Good post. Having been a server in the past I can agree with most everything you stated.
But… When does Bad Service = No Tip?
Just curious. I had some horrible service recently. I mean horrible. And when it came time for the gratuity (doesn’t gratuity mean optional?) I was tempted to stiff the guy completely. ..As of today, I have never not tipped. But I still curious… When does an optional tip mean “No Tip”?
Here is a post of mine found on Search Engine Journal: http://www.searchenginejournal.com/what-marketers-can-learn-from-proctor-and-gamble-and-old-spice-sem/39607/
Procter and Gamble (NYSE:PG) made headlines with their recent cuts and pending layoffs. The reports have P&G cutting their marketing and 1,600 workers.
Per the CEO Robert McDonald, “As we’ve said historically, the 9% to 11% range [for advertising as a percentage of sales] has been what we have spent… In the digital space, with things like Facebook and Google and others, we find that the return on investment of the advertising, when properly designed, when the big idea is there, can be much more efficient. One example is our Old Spice campaign, where we had 1.8 billion free impressions”
Old Spice and it’s social media marketing make the cut. Google makes the cut. Facebook makes the cut. But some of the marketing team is getting cut. Marketers take note. “In God we trust… All others must bring data.”
The marketing conundrum is always in the cost/benefit or ROI equation. The problem much marketing faces is the hard numbers. When looking at cutting marketing dollars, Henry Ford is often quoted with “A man who stops advertising to save money is like a man who stops a clock to save time.” But on the return banter you have “You can’t spend your way to prosperity”, “We contend that for a nation to try to tax itself into prosperity is like a man standing in a bucket and trying to lift himself up by the handle.”, by Sir Winston Churchill.
Both views are valid. The real question to be determined here is whether marketing is an expense.
On the company’s accountant driven spreadsheets and cash flow, marketing is an expense. They only see the outgoing money. The equation disconnects marketing expense with incoming profits. The equation only looks at total cost and total revenues. What catches me off guard is the admission of the CEO in that P&G’s budget is 9% to 11% of sales. This may help keep a tight ship, but what if the marketing isn’t the weak link? What if research and development isn’t pulling it’s 10%?
I hate to use Henry Ford’s example, as advertising is only a small part of the marketing equation, but Ford gets it. Marketing is an investment. If monitored properly then you have a return on your investment. When you know that $1000 spent on a marketing weapon brings back $2000 then marketing stops appearing as an expense. The portion of Proctor and Gamble’s marketing team that is getting cut did it wrong. They failed to show good numbers.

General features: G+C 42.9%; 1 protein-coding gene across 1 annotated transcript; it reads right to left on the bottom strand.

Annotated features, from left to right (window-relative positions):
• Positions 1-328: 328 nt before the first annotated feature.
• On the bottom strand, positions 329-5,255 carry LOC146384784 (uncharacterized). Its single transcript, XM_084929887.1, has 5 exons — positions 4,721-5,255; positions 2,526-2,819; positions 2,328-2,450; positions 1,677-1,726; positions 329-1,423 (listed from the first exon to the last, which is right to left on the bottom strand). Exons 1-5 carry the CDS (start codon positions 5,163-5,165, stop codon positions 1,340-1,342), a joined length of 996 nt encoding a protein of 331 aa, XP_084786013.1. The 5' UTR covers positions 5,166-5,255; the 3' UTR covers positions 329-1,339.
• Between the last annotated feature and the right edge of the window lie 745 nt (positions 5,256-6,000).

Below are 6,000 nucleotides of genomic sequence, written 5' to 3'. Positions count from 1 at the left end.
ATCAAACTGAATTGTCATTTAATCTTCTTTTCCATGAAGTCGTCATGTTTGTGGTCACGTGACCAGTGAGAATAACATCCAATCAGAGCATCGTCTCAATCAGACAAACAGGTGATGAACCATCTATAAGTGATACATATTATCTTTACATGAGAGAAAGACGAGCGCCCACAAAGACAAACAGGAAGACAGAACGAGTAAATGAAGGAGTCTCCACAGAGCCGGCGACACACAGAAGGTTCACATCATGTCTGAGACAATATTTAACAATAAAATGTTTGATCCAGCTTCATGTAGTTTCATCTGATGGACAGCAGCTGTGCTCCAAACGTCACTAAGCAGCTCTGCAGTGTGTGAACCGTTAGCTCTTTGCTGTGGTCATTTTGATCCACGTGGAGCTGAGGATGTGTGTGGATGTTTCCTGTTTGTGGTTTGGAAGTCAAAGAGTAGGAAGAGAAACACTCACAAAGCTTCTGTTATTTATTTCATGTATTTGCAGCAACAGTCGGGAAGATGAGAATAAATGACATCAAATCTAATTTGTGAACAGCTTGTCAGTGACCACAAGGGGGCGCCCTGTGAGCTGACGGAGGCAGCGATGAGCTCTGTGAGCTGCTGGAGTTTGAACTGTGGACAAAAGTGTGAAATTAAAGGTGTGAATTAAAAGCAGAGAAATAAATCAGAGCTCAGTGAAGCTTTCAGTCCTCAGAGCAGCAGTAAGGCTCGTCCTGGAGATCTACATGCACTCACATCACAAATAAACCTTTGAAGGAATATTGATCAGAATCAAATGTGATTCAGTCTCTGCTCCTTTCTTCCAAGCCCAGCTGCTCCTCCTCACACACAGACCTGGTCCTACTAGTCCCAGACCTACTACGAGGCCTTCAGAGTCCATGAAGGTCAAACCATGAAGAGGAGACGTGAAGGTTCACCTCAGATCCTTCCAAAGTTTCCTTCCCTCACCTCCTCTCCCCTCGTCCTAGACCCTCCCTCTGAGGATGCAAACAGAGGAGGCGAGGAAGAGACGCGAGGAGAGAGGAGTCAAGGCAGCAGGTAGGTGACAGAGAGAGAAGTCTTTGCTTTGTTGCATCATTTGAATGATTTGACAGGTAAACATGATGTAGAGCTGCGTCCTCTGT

The advantage that marketing is gaining online is that there are now real numbers to be shown. For Old Spice, it was 1.8 billion impressions. The CEO says it was a well thought out plan. Online marketers need to plan it out. Monitor it. Show numbers. Show that the marketing is worth its weight in gold. And if the marketing efforts are carrying their weight then learn to help identify the areas that are not. The closer a marketing team can anchor its numbers to an actual increase in revenues the better.
I am encouraged by the fact that the Procter and Gamble CEO took note of the social media campaign. I find his comments about Facebook and Google as more efficient and take stock in the fact that some internet marketer is passing up the data and the CEO is hearing it. My note to marketers everywhere, If you run from your data then you are running from your job.
Author: Thomas Ballantyne III, Director of Marketing for Bulwark Exterminating.
Matt McGee wrote a great piece on Google’s [ Not Provided ] search terms and how it’s effecting online bloggers and online businesses.
What’s also annoying is how this puts past analytics data back to square 1. How can you compare incremental increases from last year to next year when you lose such a large chunk of data?
Good read on entities in search queries. Google shows different results when an entity is presented in the search. Therefore, names like Nike, Bulwark, Obama, all have related terms. When present in a search these name entities define the topic. The entities are not always single word, Thomas Ballantyne, Empire Avenue, Pest Control SEO, are all entities that will define the search results based on the entity. Google also feeds live news streams based on entities in the news. At one time, a search for Thomas Ballantyne, brought up my twitter account as a news stream. It filtered my tweets and tweets to me based on what it seemed most news worthy. Bill Slawski of SEO by the Sea used the president as one of his examples. My comment…
Interesting using the president as an example. So how damaging to the president’s search results would it be to use the presidents full name of Barack Osama Obama?